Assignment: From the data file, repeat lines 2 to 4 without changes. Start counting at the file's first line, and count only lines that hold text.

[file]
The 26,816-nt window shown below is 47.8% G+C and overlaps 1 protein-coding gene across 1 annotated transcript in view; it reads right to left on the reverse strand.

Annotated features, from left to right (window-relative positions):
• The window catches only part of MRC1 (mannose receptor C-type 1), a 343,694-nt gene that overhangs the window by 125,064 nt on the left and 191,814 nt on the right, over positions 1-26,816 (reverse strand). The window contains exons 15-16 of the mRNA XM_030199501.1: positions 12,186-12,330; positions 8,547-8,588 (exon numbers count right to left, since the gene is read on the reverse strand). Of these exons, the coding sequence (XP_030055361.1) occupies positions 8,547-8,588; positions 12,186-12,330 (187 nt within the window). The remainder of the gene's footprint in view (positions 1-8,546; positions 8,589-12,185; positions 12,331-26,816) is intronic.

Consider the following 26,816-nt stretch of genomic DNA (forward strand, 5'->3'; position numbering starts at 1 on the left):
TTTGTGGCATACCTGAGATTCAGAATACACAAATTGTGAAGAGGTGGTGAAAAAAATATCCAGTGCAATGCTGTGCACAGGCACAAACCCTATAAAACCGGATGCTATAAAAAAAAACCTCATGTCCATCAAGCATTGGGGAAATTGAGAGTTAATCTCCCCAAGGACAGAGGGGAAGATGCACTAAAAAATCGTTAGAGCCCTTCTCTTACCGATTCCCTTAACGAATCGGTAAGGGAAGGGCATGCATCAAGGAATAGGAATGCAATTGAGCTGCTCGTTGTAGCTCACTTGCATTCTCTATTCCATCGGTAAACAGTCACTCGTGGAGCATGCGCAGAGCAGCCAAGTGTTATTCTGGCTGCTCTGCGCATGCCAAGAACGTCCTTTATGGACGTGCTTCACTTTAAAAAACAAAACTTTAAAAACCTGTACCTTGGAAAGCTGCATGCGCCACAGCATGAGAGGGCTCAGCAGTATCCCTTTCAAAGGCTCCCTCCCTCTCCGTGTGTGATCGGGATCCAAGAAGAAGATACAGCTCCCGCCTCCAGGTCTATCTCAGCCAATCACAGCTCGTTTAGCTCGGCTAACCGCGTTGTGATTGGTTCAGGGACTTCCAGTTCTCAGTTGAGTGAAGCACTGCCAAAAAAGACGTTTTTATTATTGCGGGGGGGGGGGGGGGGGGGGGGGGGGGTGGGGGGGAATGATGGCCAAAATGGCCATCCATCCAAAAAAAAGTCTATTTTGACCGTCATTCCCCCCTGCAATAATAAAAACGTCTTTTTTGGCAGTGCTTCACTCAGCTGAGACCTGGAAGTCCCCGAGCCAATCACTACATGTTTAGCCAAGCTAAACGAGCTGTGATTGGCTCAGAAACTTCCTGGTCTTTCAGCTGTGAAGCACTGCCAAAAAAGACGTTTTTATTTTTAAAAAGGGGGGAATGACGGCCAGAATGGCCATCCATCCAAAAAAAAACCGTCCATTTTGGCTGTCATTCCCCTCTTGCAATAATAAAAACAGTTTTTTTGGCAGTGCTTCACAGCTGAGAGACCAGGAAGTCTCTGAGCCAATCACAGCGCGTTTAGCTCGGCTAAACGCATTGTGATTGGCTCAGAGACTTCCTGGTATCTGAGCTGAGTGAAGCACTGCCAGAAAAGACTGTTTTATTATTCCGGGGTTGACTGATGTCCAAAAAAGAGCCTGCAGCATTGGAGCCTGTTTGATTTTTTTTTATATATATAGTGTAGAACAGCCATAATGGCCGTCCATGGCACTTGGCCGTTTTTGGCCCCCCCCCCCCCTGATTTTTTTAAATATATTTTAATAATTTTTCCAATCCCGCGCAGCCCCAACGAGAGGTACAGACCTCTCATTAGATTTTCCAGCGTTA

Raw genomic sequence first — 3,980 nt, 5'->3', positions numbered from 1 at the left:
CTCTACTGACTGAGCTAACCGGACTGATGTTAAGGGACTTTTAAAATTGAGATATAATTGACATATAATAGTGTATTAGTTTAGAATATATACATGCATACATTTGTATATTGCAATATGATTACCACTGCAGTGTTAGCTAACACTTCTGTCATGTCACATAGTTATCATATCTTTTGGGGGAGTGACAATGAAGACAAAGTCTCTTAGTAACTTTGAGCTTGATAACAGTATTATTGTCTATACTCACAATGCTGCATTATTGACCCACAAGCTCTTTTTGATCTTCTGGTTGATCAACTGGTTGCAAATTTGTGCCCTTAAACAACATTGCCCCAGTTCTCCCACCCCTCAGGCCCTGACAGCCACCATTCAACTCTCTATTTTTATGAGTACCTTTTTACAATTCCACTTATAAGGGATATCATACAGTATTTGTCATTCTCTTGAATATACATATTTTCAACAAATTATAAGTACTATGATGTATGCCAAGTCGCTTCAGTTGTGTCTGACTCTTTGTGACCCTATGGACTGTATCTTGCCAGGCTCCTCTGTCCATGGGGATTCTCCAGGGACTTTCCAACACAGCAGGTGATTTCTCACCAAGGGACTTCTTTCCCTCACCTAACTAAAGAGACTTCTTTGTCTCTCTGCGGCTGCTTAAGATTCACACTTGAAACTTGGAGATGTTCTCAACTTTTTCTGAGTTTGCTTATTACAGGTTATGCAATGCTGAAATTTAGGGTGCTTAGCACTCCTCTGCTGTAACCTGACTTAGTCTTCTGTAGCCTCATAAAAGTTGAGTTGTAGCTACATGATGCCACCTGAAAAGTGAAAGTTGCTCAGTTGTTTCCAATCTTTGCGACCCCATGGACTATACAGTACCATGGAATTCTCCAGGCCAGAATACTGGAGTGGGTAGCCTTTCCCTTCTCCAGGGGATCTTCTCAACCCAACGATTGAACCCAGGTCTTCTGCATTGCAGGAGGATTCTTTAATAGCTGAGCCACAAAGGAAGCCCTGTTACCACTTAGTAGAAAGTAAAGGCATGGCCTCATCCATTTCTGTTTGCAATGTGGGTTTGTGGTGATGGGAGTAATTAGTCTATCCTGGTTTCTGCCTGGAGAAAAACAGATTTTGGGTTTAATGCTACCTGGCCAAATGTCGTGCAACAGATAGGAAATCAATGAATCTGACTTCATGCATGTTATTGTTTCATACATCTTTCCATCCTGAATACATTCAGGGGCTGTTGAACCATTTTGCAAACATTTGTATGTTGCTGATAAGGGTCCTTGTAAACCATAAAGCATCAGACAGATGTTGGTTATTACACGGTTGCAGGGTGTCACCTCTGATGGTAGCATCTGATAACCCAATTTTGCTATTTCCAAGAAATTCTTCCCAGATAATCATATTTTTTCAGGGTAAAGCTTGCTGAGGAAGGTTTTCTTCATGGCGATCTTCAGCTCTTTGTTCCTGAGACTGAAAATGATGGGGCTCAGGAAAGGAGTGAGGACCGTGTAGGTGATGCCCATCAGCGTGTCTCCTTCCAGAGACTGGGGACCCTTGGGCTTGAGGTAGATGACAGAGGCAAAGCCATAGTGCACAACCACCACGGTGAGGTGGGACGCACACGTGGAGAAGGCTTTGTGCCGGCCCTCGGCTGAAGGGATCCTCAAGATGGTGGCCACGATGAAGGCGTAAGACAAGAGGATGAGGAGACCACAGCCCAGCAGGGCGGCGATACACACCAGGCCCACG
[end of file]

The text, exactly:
Annotated features, from left to right (window-relative positions):
• The window catches only part of MRC1 (mannose receptor C-type 1), a 343,694-nt gene that overhangs the window by 125,064 nt on the left and 191,814 nt on the right, over positions 1-26,816 (reverse strand). The window contains exons 15-16 of the mRNA XM_030199501.1: positions 12,186-12,330; positions 8,547-8,588 (exon numbers count right to left, since the gene is read on the reverse strand). Of these exons, the coding sequence (XP_030055361.1) occupies positions 8,547-8,588; positions 12,186-12,330 (187 nt within the window). The remainder of the gene's footprint in view (positions 1-8,546; positions 8,589-12,185; positions 12,331-26,816) is intronic.

Consider the following 26,816-nt stretch of genomic DNA (forward strand, 5'->3'; position numbering starts at 1 on the left):